The Second Department of New York’s Appellate Division recently held that New York’s CPLR 3408 did not authorize a trial court to force a lender to enter into a loan modification agreement to which they never agreed, as a remedy for that lender’s failure to negotiate with borrowers in good faith during the mandatory foreclosure settlement conference. This decision, Wells Fargo Bank, N.A. v. Meyers, Index No. 34632/2009, 2013 NY Slip Op 03085 (2d Dep’t May 1, 2013) is the second of two cases in which the Second Department has placed limitations on the trial courts’ ability to sanction lenders for failure to negotiate with borrowers in good faith under CPLR 3408. In the prior case, IndyMac Bank F.S.B. v. Yano-Horoski, 78 A.D.3d 895 (2d Dep’t 2010), the Second Department similarly held that the trial court was not authorized to cancel the subject mortgage and note as a remedy for the lender’s purported bad faith negotiation.

In Meyers, the trial court held that Wells Fargo negotiated in bad faith with borrowers after having commenced a foreclosure action against borrowers just one day after borrowers accepted Wells Fargo’s proposed trial modification. The trial court also held that Wells Fargo’s refusal to grant borrowers’ request for a permanent loan modification after borrowers completed two successful trial modification periods was further evidence of bad faith. Meyers at *3-*4. The trial court concluded that, under its equitable powers, it could compel Wells Fargo to accept the initial trial modification agreement as a permanent modification agreement with borrowers. Meyers at *4.

While the Second Department deferred to the trial court’s finding that Wells Fargo had acted in bad faith and in contravention of CPLR 3408, it took issue with the lower court’s prescribed remedy.

Assessing what the Second Department called “the entirely appropriate limitations of CPLR 3408” and the related 22 NYCRR 202.12-a(c)(4), the latter of which sets the procedure and rules for settlement conferences, the Appellate Division held that these rules “both provide courts with the authority to take some action where a party fails to satisfy its obligation to negotiate in good faith.” In making this assessment, the Court highlighted a number of remedies that have been applied by courts in cases where lenders violate CPLR 3408, including: barring lenders from collecting interest, fees and expenses; imposing exemplary damages and monetary sanctions; and, dismissing the foreclosure action in its entirety. Meyers at *6-*7.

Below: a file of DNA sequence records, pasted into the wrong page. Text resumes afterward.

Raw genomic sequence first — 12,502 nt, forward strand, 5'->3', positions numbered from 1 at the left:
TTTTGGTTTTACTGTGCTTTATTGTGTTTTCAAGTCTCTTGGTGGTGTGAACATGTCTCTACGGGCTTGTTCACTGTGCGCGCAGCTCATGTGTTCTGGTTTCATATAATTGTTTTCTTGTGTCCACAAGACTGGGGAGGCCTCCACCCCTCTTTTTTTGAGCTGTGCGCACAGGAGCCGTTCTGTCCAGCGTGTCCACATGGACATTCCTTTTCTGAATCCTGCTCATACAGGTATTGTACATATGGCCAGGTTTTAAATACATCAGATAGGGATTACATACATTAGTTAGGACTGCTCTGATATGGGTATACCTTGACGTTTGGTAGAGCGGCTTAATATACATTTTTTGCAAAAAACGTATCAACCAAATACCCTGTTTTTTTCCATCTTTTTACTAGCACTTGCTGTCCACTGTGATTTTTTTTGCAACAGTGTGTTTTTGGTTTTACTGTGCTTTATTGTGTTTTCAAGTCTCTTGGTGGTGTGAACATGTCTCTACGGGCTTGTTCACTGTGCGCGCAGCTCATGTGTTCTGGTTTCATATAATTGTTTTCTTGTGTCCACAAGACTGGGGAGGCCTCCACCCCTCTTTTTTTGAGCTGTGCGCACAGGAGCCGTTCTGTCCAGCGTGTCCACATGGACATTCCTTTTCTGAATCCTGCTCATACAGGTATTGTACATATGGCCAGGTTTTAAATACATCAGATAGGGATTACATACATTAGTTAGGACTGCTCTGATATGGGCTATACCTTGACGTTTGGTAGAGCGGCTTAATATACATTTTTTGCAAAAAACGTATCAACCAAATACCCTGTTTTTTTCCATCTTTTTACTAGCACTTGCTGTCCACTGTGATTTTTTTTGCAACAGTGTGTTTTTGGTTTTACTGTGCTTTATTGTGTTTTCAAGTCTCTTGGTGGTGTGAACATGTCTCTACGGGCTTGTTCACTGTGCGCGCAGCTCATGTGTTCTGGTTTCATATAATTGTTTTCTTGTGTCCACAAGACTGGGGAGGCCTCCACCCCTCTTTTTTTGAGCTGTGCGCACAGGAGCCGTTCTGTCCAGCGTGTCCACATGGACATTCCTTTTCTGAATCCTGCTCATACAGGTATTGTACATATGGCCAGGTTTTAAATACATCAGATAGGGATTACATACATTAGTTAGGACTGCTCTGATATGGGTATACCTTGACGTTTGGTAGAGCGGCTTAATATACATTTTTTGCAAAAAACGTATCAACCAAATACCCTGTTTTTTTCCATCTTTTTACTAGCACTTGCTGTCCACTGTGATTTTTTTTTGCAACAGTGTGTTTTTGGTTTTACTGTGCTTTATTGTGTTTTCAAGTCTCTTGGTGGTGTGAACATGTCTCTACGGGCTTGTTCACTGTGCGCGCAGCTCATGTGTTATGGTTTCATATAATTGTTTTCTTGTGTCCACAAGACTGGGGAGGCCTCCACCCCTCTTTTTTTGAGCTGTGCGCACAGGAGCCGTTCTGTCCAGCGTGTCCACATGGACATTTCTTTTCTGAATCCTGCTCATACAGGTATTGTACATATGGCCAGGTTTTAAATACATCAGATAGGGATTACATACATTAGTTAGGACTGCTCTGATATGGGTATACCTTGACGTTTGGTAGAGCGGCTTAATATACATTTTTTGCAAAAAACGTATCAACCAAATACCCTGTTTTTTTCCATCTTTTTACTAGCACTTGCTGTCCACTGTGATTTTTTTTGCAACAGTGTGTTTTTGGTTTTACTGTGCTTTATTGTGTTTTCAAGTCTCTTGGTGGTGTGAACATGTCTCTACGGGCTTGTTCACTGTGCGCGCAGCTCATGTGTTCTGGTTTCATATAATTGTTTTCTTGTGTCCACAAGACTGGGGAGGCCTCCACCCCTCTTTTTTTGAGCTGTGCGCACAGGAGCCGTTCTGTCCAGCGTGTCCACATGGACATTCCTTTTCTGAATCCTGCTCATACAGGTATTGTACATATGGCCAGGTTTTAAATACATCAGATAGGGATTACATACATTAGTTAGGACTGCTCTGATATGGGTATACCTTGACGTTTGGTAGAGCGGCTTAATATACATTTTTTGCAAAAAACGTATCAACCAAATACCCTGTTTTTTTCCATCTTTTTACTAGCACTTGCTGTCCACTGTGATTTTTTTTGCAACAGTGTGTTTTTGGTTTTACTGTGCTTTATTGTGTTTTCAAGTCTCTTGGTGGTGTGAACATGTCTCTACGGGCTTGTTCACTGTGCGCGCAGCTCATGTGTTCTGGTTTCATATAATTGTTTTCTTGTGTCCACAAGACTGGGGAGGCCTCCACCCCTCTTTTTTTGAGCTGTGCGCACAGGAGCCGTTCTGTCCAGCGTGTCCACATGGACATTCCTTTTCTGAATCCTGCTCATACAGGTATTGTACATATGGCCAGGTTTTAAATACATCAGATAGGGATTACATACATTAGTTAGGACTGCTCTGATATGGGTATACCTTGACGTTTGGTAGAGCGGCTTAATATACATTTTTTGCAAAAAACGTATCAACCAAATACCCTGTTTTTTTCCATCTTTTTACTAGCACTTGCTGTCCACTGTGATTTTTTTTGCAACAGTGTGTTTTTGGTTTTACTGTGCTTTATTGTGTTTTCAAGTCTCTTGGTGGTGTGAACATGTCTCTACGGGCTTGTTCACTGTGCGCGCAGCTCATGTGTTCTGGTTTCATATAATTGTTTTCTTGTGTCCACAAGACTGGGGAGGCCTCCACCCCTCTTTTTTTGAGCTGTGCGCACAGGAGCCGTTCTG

However, the Court concluded that converting an original trial modification agreement into a new binding agreement between the owner of the loan (in this case, Freddie Mac) and the borrowers “’was unauthorized and inappropriate’” and that “‘stability of contract obligations must not be undermined by judicial sympathy.’” Meyers at *7, citing Emigrant Mtge. Co., Inc. v. Fisher, 90 A.D.3d 823, 824 (2d Dep’t 2011). Ultimately, the Court held that trial court “may not rewrite the contract that the parties freely entered into—the loan and mortgage agreement—upon a finding that one of those parties failed to satisfy its obligation to negotiate in good faith pursuant to CPLR 3408[.]” Meyers at *7. The Court further found, on an alternate theory, that the trial court’s sua sponte order amounted to a violation of Wells Fargo’s due process rights because Wells Fargo was not given requisite notice before the trial court made such an order affecting its material rights under contract. Meyers at *7. The due process argument articulated in Meyers will be very useful for lenders responding to any potential sua sponte remedies based on a borrower’s bad faith allegation—as does occur in the trial courts of the Second Department.

Thus, the Meyers decision beneficially provides a clarification and limitation on a trial court’s remedies and powers available under CPLR 3408 and 22 NYCRR 202.12-a(c)(4). There is precious little appellate precedent addressing the scope of the courts’ reach under these rules both because these rules have only been in place in their current form since 2009, and because such orders issued under the rules are infrequently appealed. Lenders should be mindful to bring this new decision to the attention of any New York State trial court that seeks to invent remedies against them for purported bad faith conduct.